With offensive mastermind Mike Young strolling the sidelines and a bevy of capable shooters, Virginia Tech basketball is a team to watch in college basketball this season.
Riley’s Ranking: 25th
If Mike Young didn’t win you over in his first-ever Virginia Tech basketball postgame, maybe his on-court results did. Over the last two seasons, few teams have executed offense as smoothly as the Hokies. That trend will continue into 2022 and beyond.
Young’s five-out system is as labyrinthine as it is aesthetically pleasing. The amount of movement (via ball screens, back screens, cross screens, flare screens, plasma screens, etc.) is hard enough to track as a spectator, even using replay. I can only imagine how headache-inducing it is for opposing coaches and players to scheme against. For example, observe the clip below, an inbounds play versus rival Virginia. The V-cut with Keve Aluma, Justyn Mutts, and Nahiem Alleyne commands so much attention that Hunter Cattoor only has to shed single coverage for a layup.
Of course, the offense wouldn’t function without its sublime shooting. And Virginia Tech boasts two of the best movement shooters in the country in the aforementioned Alleyne and Cattoor. The two juniors constantly fly all over the court when they don’t have the ball, wearing defenders out with misdirection. They expertly curl off of flares and pin-downs, needing only a crease of space before launching with quick releases. Alleyne, in particular, can be terrifying to opposing ACC defenses.
Notice, he fakes a back screen for Mutts, leaks out, takes the flare from Aluma, and subsequently sprays Caleb Love. (I feel that same sense of dejection alongside Mr. Love). Per KenPom, Alleyne shot 51.4 percent from beyond the arc in 6 games vs Tier-A opponents. In addition, the 6-4 lefty finished the season on fire, scoring in double figures in Tech’s last five contests.
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Both Cattoor and Alleyne will benefit from playing next to floor general Storm Murphy. Murphy, who starred at Wofford the last four seasons, reunites with his old coach for a super-senior season. While he lacks the defensive savvy of the departed Wabissa Bede, he more than makes up for it on offense. His nasty crossover leaves defenders stumbling, and his arsenal of counter moves should translate to the ACC. But it’s Murphy’s shooting ability that completes his game — his 3-point jumper has reached Fiji water bottle levels of pureness. He can create off the bounce, but he also moves well when the rock isn’t in his hands. Last season, Murphy converted 36.6 percent on catch-and-shoot 3s, per Synergy.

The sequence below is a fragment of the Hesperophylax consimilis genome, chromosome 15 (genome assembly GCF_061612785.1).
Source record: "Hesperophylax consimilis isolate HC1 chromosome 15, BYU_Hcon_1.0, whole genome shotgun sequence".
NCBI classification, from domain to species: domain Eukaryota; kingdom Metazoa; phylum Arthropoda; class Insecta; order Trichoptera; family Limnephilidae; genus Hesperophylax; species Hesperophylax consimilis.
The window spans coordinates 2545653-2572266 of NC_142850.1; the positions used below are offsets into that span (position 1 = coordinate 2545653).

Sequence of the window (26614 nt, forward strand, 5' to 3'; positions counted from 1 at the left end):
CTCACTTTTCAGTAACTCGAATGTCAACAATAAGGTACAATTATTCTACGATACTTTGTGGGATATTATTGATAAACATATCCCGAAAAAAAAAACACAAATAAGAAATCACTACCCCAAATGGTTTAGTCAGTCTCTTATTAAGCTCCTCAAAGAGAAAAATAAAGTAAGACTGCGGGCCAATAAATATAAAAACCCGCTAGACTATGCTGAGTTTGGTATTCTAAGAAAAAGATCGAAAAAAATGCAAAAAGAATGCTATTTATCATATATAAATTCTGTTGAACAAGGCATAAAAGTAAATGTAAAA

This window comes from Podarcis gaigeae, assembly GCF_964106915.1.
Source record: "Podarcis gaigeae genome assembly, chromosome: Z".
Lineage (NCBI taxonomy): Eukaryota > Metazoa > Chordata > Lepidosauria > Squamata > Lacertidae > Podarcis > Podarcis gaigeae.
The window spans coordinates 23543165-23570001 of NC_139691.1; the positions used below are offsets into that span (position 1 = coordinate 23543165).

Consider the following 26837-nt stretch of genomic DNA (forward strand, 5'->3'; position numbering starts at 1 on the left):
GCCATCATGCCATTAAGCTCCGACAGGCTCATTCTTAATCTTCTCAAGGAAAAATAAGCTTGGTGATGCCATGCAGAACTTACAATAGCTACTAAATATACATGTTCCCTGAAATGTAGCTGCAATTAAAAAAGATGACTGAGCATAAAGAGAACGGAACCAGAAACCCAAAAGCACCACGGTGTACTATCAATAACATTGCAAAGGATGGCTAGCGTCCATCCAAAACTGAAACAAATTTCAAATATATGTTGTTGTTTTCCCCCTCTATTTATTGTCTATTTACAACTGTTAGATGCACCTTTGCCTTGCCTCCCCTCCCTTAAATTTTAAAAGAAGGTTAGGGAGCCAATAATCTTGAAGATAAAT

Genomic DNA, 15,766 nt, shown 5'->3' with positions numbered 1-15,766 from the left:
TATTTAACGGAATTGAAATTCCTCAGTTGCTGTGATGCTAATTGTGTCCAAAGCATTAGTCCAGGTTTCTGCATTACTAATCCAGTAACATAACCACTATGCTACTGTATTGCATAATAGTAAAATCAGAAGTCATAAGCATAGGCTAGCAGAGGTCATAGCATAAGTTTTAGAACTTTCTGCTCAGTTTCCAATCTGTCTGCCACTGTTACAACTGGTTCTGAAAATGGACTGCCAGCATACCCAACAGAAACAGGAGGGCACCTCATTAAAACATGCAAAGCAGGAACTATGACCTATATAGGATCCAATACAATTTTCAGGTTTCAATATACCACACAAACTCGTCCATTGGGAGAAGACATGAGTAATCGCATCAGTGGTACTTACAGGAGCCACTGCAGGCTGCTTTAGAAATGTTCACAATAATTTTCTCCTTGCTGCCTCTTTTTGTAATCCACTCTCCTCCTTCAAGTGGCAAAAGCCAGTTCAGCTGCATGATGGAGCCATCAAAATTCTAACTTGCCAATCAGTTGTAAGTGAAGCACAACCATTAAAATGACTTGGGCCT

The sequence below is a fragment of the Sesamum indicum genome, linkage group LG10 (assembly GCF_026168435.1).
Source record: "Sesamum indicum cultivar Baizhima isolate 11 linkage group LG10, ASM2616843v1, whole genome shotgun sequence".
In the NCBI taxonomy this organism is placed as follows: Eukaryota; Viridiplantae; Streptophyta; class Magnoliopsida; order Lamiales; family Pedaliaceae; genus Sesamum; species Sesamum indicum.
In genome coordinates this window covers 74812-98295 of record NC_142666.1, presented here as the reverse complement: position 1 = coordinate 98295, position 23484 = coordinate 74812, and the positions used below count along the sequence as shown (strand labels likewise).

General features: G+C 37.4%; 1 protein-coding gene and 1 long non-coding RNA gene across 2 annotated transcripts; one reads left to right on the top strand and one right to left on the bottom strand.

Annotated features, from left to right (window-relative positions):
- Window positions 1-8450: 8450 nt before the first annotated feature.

The Hokies’ frontcourt gives them an incredibly balanced starting five. The mid-major transfer duo of Aluma (Wofford) and Mutts (Delaware) tormented ACC foes during their first season in Blacksburg. With a year of high-major experience, expect to see continued improvement.
Aluma first made waves with a 23-point, 8-rebound performance in a November win over Villanova, and he never looked back. After notching Second Team All-ACC numbers, he’ll be priority No. 1 on scouting reports. The senior has the strength to scrap in the paint, but he also exhibits craft with his low-post footwork. However, Aluma’s agility and coordination stand out as his most impressive attributes. Few bigs look better than him at attacking closeouts, as he smoothly gets to the rim with long strides. Plus, his determination in running the floor leads to run-outs and transition ‘oops.
Mutts, despite less fanfare, plays an equally important role in Virginia Tech’s success. He mucks the game up on defense and keeps his man from getting to his spots down low. On offense, he darts all over the court, daring opposing big men to keep up. Mutts loves to lull his defender to sleep in the post, then sprint out to the perimeter, baiting his man into a screen. That extra sliver of space is all Mutts needs to flash his explosiveness as he barrels to the hoop. See how he tortures Walker Kessler in the following clip:
Lastly, Mutts’ IQ and vision distinguish him from other forwards in the conference. (How many 4s can make skip passes like this?) Aluma, too, passes at an advanced level, and Young optimizes both of their playmaking abilities. The coach commonly runs the offense through them, both as facilitators out of the post and in dribble hand-offs on the perimeter.
The only big knock on Virginia Tech basketball is its lack of depth. Things get bleak quick observing their bench. However, two former prep-school products could provide the remedy. Sophomores Darrius Maddox (Oak Hill) and Lynn Kidd (IMG Academy) will hope to live up to their billings.
The 6-5 Maddox profiles as a shooter, but with his length and athleticism, he could develop into a plus-rebounder on the wing. (Rebounding from the perimeter is a huge need after the transfer of Tyrece Radford.) Kidd, on the other hand, will spell Mutts and Aluma in the frontcourt after transferring in from Clemson. His high school highlights advertise a player who brings the bounce on both offense and defense. But he couldn’t get off the bench last season — 12 minutes in a December contest is his current career-high. Perhaps with a fresh start, his upside materializes.
Still, even with a short rotation, I trust Mike Young. He has established himself as an incredible in-game coach, and his long-term outlook remains radiant. Plus, Virginia Tech basketball likely won’t see two COVID pauses hinder their team chemistry in the thick of conference play again.
Projected starters: G – Storm Murphy (Gr.); G – Hunter Cattoor (Jr.); G – Nahiem Alleyne (Jr.); F – Justyn Mutts (Gr.); F – Keve Aluma (R-Sr.)
Projected bench: G – Darius Maddox (So.); F – Lynn Kidd (So.); F – David N’Guessan (So.); G – Sean Pedulla (Fr.)
Best player: Aluma
Breakout player: Alleyne
Strengths: Shooting; ball movement; offensive system
Weaknesses: Depth; lack some size/length